As the number of devices per BB user increase exponentially
   worldwide, Cable, DSL, Ethernet to the Home, Wireless and other
   always-on access technologies can benefit from the huge address
   range [RFC3513] of IPv6. Other benefits of IPv6 include the
   capability to enhance end-to-end security, mobile communications,
   and ease system management burdens. Some examples include
   peer-to-peer communication without NAT traversal problems, being
   able to access securely devices at home from work, enhanced IP
   Mobility [RFC3775] and so on.

   Therefore SPs are aggressively evaluating the capabilities of IPv6
   to meet these needs. Some countries have taken a lead role in this
   race and moved from testing and evaluation to real deployments of
   IPv6 in the BB arena. Japan is a prime example along with other
   countries that are looking at moving towards large scale production
   deployments of IPv6.

   The SPs are deploying tunneling mechanisms to transport IPv6 over
   their existing IPv4 networks as a start as well as deploying native
   IPv6 where possible. Deployment of tunneling solutions is simpler,
   easier and more economical to start the IPv6 services, as they
   require minimal investments and network infrastructure changes in
   current SP model. Depending on customer needs and requirements a
   native IPv6 deployment option might be more scalable and provide
   required service performance.

2. IPv6 Based BB Services

   At this point IPv6 based services are seen as a differentiator that
   enables SPs to take advantage of the large IPv6 address space to
   the extent that subscribers get fixed /64 prefixes versus the single,
   temporary IPv4 addresses. Such resources allow the SPs to better
   position themselves against the competition. The IPv6 deployments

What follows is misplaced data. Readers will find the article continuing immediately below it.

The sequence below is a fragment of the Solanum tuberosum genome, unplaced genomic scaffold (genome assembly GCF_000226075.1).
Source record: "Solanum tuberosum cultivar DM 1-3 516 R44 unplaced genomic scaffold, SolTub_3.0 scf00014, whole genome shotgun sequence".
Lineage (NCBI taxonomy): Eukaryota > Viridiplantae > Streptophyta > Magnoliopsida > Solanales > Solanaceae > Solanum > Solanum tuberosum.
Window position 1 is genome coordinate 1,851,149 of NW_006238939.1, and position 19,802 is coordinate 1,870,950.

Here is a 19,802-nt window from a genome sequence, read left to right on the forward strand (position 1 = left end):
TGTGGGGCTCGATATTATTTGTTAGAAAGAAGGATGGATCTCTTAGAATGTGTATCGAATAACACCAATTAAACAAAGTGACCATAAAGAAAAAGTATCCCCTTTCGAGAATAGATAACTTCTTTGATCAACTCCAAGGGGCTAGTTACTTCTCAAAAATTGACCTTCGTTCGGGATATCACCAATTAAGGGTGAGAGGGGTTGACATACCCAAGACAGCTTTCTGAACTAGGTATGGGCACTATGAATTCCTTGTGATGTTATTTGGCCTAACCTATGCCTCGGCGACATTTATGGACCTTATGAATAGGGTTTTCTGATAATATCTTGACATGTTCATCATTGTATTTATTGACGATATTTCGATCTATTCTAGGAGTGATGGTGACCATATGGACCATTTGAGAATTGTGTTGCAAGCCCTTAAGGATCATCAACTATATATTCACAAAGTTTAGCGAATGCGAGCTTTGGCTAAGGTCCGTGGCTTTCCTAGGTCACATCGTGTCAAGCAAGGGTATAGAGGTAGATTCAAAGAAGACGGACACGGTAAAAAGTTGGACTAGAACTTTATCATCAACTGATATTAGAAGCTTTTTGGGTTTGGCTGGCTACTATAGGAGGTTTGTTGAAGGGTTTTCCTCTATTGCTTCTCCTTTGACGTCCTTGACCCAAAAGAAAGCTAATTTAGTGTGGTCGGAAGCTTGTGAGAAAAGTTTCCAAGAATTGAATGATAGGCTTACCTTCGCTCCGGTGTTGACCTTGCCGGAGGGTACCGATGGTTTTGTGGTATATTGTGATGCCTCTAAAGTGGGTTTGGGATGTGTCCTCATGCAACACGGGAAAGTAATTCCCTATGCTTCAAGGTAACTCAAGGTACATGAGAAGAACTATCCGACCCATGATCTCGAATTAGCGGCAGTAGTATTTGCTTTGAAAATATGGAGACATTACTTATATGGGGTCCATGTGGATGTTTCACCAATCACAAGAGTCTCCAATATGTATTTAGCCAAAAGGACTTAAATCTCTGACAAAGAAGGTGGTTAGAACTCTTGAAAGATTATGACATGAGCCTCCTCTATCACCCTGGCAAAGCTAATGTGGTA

can be seen as a driver for lower service support costs by
   eliminating NAT with its negative impact on applications and its
   complex behavior. Another reason of IPv6 being very popular in some
   countries is the government driven financial incentives and favorable
   legislation toward the ISPs who are deploying IPv6.


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   NTT East, Japan started a commercial dual-stack (devices capable of
   forwarding IPv4 and IPv6 packets) IPv6 unicast service option early
   this year for its ADSL and FTTH subscribers, under the name of
   FLETS.Net [Dual Stack Access].

   For these users the IPv6 addresses are dedicated (/64 per user) and
   are used when needed.  However, this IPv6 service is available only
   to the NTT-East ADSL and FTTH subscribers who are part of FLETS.NET
   network and at this point does not provide connectivity to the
   IPv6 Internet.

   The list of BB SPs that have deployed IPv6 services contains names
   such as: SpaceNet in Germany, Dolphin in Switzerland, Nerim in
   France and XS4ALL in The Netherlands.

   Some ISPs that are currently providing IPv4 based Multicast and
   VoIP services are evaluating IPv6 to take advantage of the huge
   address space and other useful features. The Multicast services
   consist of video and audio streaming of several programs (streams).
   The content provider will have certain content (which is of user